You can also use Konvoy to deploy Kubernetes on a single laptop using Docker to simulate cluster nodes and networking topology. This is very useful for development and end-to-end testing with Konvoy.
Before starting the development machine installation, you should verify the following:
- [Docker Desktop][install_docker] version 18.09.2 or newer
- [kubectl][install_kubectl] v1.15.2 or newer (for interacting with the running cluster)
- Docker is configured with the following minimum requirements for CPU, memory, and disk:
- 4 CPUs
- 8 GB memory
- 40 GB of free disk space
- The disk used by docker should be less than 85% full.
After verifying your prerequisites, you can create a Kubernetes cluster on your development machine using the following command:
konvoy up --provisioner=docker [--cluster-name <YOUR_SPECIFIED_NAME>]
This command creates Docker containers each of which simulates a cluster host. And then, it installs the Kubernetes cluster in those Docker containers, and installs default addons to support the Kubernetes cluster.
konvoy up --provisioner=docker command does the following:
- Provisions one Docker container as the Kubernetes control plane node
- Provisions one Docker container as the Kubernetes worker node
- Deploy Kubernetes in the above Docker containers
- Deploys all of the following default addons:
- Static local volume provisioner
- Kubernetes dashboard
- Operations portal
- Dex identity service
- Dex Kubernetes client authenticator
- Traefik forward authorization proxy
The following addons are not installed by default.
However, you could enable those addons by editing
cluster.yaml and run
konvoy up again.
- Elasticsearch (including Elasticsearch Exporter)
- Fluent Bit
- Prometheus operator (including Grafana, AlertManager and Prometheus Adapter)
Viewing installation operations
As noted above, you start the cluster installation by running the
konvoy up --provisioner=docker command.
konvoy up --provisioner=docker command runs, you will see output about the operations performed.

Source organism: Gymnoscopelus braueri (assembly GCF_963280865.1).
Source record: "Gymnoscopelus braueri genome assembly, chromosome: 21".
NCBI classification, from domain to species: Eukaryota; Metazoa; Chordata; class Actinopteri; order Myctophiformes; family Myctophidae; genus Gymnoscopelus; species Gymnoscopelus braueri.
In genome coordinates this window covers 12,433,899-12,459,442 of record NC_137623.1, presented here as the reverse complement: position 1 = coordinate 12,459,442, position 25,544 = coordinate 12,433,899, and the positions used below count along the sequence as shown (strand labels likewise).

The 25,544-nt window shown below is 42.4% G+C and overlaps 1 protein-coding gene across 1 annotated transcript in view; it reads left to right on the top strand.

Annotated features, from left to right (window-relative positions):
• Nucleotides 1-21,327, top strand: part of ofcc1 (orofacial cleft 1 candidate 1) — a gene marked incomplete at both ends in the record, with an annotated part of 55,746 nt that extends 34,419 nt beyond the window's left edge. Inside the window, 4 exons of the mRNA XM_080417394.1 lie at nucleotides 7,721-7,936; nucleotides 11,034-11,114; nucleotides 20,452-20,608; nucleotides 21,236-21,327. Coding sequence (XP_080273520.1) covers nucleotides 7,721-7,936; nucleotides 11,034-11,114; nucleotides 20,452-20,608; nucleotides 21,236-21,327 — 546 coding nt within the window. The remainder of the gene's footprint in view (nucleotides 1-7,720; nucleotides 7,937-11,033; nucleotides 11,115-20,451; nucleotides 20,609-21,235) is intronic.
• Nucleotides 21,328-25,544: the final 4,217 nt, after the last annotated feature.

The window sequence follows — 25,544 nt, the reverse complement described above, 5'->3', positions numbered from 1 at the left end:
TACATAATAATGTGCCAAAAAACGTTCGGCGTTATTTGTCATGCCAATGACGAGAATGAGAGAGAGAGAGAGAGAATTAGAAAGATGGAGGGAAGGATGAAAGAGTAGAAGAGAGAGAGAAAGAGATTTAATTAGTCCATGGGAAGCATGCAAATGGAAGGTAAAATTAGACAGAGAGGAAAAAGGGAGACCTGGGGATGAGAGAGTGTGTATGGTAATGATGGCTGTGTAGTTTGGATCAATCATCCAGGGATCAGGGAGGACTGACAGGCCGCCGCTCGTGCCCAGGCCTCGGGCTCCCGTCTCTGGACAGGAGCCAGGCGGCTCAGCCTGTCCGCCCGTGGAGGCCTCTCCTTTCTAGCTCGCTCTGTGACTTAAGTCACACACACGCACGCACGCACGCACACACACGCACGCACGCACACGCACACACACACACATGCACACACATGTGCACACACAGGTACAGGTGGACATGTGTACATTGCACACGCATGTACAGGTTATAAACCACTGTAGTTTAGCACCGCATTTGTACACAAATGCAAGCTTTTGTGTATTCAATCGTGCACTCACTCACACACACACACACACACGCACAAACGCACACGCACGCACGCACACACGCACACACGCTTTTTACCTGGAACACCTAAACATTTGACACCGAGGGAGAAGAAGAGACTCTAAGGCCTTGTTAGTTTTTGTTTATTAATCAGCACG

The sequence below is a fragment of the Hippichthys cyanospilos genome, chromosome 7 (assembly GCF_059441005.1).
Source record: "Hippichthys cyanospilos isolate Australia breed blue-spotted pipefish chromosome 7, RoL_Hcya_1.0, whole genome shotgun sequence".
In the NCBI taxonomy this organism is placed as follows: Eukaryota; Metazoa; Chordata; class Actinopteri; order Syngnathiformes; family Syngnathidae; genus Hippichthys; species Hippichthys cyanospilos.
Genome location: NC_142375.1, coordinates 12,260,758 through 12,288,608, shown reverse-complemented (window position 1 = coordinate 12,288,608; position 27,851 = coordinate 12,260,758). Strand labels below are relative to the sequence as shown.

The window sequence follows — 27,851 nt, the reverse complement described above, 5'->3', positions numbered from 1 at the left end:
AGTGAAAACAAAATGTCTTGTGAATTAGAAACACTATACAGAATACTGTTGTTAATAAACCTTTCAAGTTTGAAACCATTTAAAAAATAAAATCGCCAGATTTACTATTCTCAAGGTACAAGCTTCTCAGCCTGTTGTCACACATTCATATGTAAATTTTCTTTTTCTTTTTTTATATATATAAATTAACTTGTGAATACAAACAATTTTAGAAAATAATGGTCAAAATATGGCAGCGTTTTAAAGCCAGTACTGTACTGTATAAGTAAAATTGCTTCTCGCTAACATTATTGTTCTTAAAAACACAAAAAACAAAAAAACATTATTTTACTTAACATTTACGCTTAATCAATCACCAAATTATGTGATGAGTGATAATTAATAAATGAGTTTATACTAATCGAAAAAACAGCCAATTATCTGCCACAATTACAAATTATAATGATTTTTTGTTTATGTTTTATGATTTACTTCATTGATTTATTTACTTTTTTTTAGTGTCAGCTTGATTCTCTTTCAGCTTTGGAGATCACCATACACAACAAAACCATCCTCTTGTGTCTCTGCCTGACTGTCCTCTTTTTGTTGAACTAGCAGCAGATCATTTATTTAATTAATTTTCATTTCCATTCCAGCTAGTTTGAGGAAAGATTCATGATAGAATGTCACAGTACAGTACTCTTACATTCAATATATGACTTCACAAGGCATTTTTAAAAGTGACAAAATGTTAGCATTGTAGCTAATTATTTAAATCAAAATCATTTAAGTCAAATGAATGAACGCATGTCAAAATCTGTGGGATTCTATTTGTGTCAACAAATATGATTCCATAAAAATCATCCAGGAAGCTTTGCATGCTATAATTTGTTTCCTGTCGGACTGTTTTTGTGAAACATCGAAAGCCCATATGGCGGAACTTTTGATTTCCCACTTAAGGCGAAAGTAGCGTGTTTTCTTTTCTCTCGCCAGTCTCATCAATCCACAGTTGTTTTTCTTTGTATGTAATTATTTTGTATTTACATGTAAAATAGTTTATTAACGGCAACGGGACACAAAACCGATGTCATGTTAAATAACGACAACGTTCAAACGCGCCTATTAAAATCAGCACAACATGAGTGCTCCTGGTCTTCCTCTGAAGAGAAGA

The first set of messages you see is the output generated by Terraform as it provisions your nodes using Terraform Docker provider.
After the nodes are provisioned, Ansible connects to the hosts (i.e., Docker containers) and installs Kubernetes in steps called tasks and playbooks. Near the end of the output, addons are installed.
Viewing cluster operations
You can access user interfaces to monitor your cluster through the Operations Portal.
After you run the
konvoy up --provisioner=docker command, if the installation is successful, the command output displays the information you need to access the Operations Portal.
For example, you should see information similar to this:
Kubernetes cluster and addons deployed successfully! Run `konvoy apply kubeconfig` to update kubectl credentials. Navigate to the URL below to access various services running in the cluster. https://172.17.1.200/ops/landing And login using the credentials below. Username: AUTO_GENERATED_USERNAME Password: SOME_AUTO_GENERATED_PASSWORD_12345 The dashboard and services may take a few minutes to be accessible.
Using a virtual private network for Docker on macOS
If you use Docker on a macOS computer, the host doesn’t have direct access to the Docker network. Because of this limitation, you cannot directly access the services running in Docker containers using their IP addresses (including the operations portal).
To access the services in Docker containers when using a macOS computer, you can create a virtual private network (VPN) between the host and the Docker network.
Create the virtual private network (VPN) by running the following command:
curl -sL https://raw.githubusercontent.com/mesosphere/docker-mac-network/master/mac-network.sh | bash -s create
Destroy the virtual private network (VPN) when it is no longer needed by running the following command:
curl -sL https://raw.githubusercontent.com/mesosphere/docker-mac-network/master/mac-network.sh | bash -s destroy
Differences from deploying on AWS
By deploying Konvoy using Docker, you should note the following differences from deploying on a public cloud infrastructure. The Docker based install essentially simulates an on-premise environment.
- MetalLB is used for creating Service (type
- Keepalived is used to provide HA for Kubernetes API servers.
- Static local volume provisioner is used to create local Persistent Volumes.
Accessing cluster nodes
As mentioned above, cluster nodes are simulated using Docker containers.
To access the nodes, you simply just need to
docker exec into the corresponding container.
First, list the containers running:
$ docker ps CONTAINER ID IMAGE COMMAND CREATED STATUS PORTS NAMES 45fecdd2008b 7845b297b4ed "/usr/local/bin/entr…" 37 minutes ago Up 37 minutes 0.0.0.0:22000->22/tcp, 0.0.0.0:46000->6443/tcp konvoy-control-plane-0 a95ede5b272a 7845b297b4ed "/usr/local/bin/entr…" 37 minutes ago Up 37 minutes 0.0.0.0:22010->22/tcp konvoy-worker-pool0-0
The containers for the cluster nodes are named using the following convention:
- Control plane nodes:
- Worker nodes:
Once you identify the node you want to access,
docker exec into the container:
docker exec -ti konvoy-control-plane-0 /bin/bash